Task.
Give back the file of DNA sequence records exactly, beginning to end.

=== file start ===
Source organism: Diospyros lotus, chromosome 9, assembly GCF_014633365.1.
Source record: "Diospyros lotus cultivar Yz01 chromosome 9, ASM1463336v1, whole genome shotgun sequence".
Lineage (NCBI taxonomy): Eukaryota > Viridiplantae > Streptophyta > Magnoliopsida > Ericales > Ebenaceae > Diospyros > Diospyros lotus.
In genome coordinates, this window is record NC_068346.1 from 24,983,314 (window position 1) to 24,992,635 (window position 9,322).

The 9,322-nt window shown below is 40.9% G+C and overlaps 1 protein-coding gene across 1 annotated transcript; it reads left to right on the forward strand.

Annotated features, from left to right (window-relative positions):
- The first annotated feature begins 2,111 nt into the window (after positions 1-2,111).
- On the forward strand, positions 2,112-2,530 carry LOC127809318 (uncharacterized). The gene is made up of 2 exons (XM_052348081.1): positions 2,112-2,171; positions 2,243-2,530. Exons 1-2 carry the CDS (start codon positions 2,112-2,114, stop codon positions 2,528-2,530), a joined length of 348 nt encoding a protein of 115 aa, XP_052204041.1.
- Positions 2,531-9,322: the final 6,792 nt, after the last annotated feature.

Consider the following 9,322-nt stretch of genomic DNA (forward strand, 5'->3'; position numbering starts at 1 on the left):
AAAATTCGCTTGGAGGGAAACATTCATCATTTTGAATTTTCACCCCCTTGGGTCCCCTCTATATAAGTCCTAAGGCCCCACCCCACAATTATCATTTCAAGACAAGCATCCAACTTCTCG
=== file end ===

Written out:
Source organism: Diospyros lotus, chromosome 9, assembly GCF_014633365.1.
Source record: "Diospyros lotus cultivar Yz01 chromosome 9, ASM1463336v1, whole genome shotgun sequence".
Lineage (NCBI taxonomy): Eukaryota > Viridiplantae > Streptophyta > Magnoliopsida > Ericales > Ebenaceae > Diospyros > Diospyros lotus.
In genome coordinates, this window is record NC_068346.1 from 24,983,314 (window position 1) to 24,992,635 (window position 9,322).

The 9,322-nt window shown below is 40.9% G+C and overlaps 1 protein-coding gene across 1 annotated transcript; it reads left to right on the forward strand.

Annotated features, from left to right (window-relative positions):
- The first annotated feature begins 2,111 nt into the window (after positions 1-2,111).
- On the forward strand, positions 2,112-2,530 carry LOC127809318 (uncharacterized). The gene is made up of 2 exons (XM_052348081.1): positions 2,112-2,171; positions 2,243-2,530. Exons 1-2 carry the CDS (start codon positions 2,112-2,114, stop codon positions 2,528-2,530), a joined length of 348 nt encoding a protein of 115 aa, XP_052204041.1.
- Positions 2,531-9,322: the final 6,792 nt, after the last annotated feature.

Consider the following 9,322-nt stretch of genomic DNA (forward strand, 5'->3'; position numbering starts at 1 on the left):
AAAATTCGCTTGGAGGGAAACATTCATCATTTTGAATTTTCACCCCCTTGGGTCCCCTCTATATAAGTCCTAAGGCCCCACCCCACAATTATCATTTCAAGACAAGCATCCAACTTCTCG